Prince Charles jets out to Rwanda amid row over Government’s controversial migrants policy

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Prince Charles jets out to Rwanda amid row over Government’s controversial migrants policy
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The Prince of Wales was jetting off to Rwanda on Tuesday amid fears his visit will be overshadowed by the row over the Government’s controversial migrants policy.

Charles will represent the Queen at the much-awaited Commonwealth Heads of Government Meeting that was postponed by the pandemic.

But the timing of the visit will lead to experts at the showpiece gathering in Kigali looking for awkward moments between the future king and Boris Johnson.

It comes after a newspaper report claimed Charles privately branded the Government’s policy to send migrants to Rwanda “appalling”.

A source was reported to have heard Charles express opposition to the policy several times in private, and that he was “more than disappointed” by it.

The Government’s Rwanda policy intends to take some migrants who cross the Channel on a one-way ticket to the African country.

Home Secretary Priti Patel has vowed to press ahead with it despite the intervention of the European Court of Human Rights, which last week blocked the first flight.

Mr Johnson will lead the UK’s delegation at the summit, which will see 5,000 delegates including 35 heads of state holding a series of meetings under the theme “delivering a common future”.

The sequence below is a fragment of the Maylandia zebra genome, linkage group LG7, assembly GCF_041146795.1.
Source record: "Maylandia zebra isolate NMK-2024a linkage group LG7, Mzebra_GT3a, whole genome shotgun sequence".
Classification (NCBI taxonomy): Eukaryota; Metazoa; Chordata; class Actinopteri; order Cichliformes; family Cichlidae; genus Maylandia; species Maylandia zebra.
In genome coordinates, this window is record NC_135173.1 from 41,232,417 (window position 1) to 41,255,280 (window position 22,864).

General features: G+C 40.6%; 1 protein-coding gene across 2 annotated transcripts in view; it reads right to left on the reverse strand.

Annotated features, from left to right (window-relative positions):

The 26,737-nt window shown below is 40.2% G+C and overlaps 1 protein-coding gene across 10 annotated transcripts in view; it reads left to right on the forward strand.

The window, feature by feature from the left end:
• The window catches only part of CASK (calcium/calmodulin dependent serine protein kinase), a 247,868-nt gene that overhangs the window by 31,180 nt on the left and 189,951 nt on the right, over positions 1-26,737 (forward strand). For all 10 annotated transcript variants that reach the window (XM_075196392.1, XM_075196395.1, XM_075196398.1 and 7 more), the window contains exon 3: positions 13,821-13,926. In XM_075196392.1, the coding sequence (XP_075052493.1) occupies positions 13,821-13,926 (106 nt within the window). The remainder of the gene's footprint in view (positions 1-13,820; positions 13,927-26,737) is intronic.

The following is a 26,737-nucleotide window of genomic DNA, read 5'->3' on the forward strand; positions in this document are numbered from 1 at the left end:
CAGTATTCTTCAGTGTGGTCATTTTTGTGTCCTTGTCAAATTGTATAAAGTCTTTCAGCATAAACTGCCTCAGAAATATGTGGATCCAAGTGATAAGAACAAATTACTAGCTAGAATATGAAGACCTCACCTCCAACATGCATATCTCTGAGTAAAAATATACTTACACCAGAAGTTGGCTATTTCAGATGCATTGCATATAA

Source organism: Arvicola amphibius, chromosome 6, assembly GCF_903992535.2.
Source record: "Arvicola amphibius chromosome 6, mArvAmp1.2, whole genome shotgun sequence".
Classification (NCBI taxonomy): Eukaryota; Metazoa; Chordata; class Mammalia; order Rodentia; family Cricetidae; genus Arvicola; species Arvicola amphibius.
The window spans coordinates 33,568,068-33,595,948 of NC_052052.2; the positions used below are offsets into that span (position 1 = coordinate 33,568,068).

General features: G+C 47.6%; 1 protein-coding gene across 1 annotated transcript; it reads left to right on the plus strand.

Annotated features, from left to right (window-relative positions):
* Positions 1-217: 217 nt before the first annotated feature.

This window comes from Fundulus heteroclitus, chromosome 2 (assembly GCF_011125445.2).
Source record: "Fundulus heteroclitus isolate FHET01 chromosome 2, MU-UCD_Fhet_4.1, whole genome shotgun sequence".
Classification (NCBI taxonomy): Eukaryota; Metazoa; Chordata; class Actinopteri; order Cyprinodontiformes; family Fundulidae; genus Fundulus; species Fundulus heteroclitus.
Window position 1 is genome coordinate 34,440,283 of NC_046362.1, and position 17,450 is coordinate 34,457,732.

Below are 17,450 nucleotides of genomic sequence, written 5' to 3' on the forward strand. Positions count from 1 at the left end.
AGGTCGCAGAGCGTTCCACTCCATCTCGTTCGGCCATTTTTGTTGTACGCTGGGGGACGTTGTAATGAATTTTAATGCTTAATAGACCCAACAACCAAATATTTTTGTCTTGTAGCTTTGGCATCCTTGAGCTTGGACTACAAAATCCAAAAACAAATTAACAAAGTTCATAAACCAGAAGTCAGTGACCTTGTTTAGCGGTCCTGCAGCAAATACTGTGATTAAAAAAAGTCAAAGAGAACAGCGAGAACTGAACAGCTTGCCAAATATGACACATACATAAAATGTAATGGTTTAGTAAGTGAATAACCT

The prince’s relationship with Mr Johnson was already said to be strained over the Prime Minister keeping him waiting when he was late for a meeting. Clarence House, Charles’s London office, insist that the prince remains “politically neutral”.

Aides refused to comment on the reported private conversations that the prince may or may not have had. “Matters of policy are decisions for government,” his office stated.

But it is known that Charles is concerned about the treatment of refugees and asylum seekers, a subject he has spoken on with compassion.

His Easter message focused on the “unutterable tragedy” of those who had been “forced to flee their country and seek shelter far from home”.

They were “in need of a welcome, of rest, and of kindness”, said Charles, who believes in showing leadership on big issues.

His comments and the timing of them were seen as not being accidental.

The trip will be the first royal visit to Rwanda and one of a minority of nations the Queen has not visited.

Charles last represented the Queen at the event in Sri Lanka in 2013 and in 2018 he was appointed the monarch’s designated successor as head of the Commonwealth.

The event, which is usually held in a different country every two years, brings together leaders from the 54 Commonwealth nations.

It has an agenda including climate change, economic development and opportunities for young people.

Charles will return at the weekend.

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